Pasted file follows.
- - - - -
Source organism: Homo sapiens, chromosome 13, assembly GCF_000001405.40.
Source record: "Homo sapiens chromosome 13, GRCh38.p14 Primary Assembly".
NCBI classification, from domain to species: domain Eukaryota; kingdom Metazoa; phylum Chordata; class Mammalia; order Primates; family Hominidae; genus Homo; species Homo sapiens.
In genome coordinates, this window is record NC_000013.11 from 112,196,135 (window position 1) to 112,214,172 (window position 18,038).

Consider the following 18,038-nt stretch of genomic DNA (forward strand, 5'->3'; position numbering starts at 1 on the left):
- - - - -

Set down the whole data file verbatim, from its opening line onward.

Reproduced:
Source organism: Homo sapiens, chromosome 13, assembly GCF_000001405.40.
Source record: "Homo sapiens chromosome 13, GRCh38.p14 Primary Assembly".
NCBI classification, from domain to species: domain Eukaryota; kingdom Metazoa; phylum Chordata; class Mammalia; order Primates; family Hominidae; genus Homo; species Homo sapiens.
In genome coordinates, this window is record NC_000013.11 from 112,196,135 (window position 1) to 112,214,172 (window position 18,038).

Consider the following 18,038-nt stretch of genomic DNA (forward strand, 5'->3'; position numbering starts at 1 on the left):